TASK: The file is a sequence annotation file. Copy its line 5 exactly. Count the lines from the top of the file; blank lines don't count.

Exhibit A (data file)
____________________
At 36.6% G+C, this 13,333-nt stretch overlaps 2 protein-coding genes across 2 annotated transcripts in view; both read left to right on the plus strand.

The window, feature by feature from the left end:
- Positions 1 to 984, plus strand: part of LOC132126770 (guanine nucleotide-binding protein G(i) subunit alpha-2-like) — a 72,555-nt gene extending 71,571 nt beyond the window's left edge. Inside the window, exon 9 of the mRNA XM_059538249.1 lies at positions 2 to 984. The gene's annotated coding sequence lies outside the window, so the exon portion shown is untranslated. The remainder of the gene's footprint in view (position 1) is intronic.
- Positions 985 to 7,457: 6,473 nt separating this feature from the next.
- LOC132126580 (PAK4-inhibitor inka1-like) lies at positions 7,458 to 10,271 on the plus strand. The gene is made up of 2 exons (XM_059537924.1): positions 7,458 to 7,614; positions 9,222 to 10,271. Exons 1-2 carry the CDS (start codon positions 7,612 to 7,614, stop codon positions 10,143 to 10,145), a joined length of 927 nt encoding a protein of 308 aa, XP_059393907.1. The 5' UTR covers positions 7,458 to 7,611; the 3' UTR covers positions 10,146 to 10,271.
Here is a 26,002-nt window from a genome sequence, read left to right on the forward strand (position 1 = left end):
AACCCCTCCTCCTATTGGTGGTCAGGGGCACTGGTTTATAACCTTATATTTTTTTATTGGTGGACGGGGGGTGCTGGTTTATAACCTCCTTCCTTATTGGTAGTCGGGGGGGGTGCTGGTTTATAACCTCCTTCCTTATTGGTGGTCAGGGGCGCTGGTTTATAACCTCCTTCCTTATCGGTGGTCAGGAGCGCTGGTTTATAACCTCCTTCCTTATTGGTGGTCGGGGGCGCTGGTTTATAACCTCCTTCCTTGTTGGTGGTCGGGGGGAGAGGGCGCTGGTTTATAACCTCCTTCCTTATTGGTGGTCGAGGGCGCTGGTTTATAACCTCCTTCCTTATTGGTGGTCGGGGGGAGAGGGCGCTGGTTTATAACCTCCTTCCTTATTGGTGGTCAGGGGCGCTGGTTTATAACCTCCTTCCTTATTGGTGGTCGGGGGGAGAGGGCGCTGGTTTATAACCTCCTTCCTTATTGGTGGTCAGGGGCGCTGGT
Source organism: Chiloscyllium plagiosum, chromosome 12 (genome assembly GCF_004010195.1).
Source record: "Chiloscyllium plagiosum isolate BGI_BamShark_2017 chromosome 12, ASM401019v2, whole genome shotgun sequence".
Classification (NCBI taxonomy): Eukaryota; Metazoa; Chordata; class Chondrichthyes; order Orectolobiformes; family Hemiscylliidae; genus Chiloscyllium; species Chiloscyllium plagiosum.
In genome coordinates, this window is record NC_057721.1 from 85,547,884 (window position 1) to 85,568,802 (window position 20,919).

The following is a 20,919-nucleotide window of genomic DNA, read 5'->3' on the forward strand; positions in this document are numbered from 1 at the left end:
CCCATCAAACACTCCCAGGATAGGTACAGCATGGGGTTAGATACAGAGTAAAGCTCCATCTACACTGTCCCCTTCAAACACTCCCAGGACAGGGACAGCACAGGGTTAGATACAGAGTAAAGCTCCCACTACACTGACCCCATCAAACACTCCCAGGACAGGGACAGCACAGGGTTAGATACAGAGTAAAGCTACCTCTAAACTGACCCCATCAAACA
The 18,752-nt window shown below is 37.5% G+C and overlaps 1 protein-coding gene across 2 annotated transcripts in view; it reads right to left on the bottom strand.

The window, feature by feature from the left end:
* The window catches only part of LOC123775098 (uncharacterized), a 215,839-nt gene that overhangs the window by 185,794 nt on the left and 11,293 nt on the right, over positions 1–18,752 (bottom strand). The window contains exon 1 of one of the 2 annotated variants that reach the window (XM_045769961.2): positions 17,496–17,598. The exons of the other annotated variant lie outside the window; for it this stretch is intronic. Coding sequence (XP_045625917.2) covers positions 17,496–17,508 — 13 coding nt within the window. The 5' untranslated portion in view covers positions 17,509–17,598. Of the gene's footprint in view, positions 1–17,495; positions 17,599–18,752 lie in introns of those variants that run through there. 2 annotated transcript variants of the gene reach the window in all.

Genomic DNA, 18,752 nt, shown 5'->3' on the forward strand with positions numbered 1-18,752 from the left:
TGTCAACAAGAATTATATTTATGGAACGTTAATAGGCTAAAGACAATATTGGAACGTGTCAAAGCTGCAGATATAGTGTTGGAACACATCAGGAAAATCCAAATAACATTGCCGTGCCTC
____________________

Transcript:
- LOC132126580 (PAK4-inhibitor inka1-like) lies at positions 7,458 to 10,271 on the plus strand. The gene is made up of 2 exons (XM_059537924.1): positions 7,458 to 7,614; positions 9,222 to 10,271. Exons 1-2 carry the CDS (start codon positions 7,612 to 7,614, stop codon positions 10,143 to 10,145), a joined length of 927 nt encoding a protein of 308 aa, XP_059393907.1. The 5' UTR covers positions 7,458 to 7,611; the 3' UTR covers positions 10,146 to 10,271.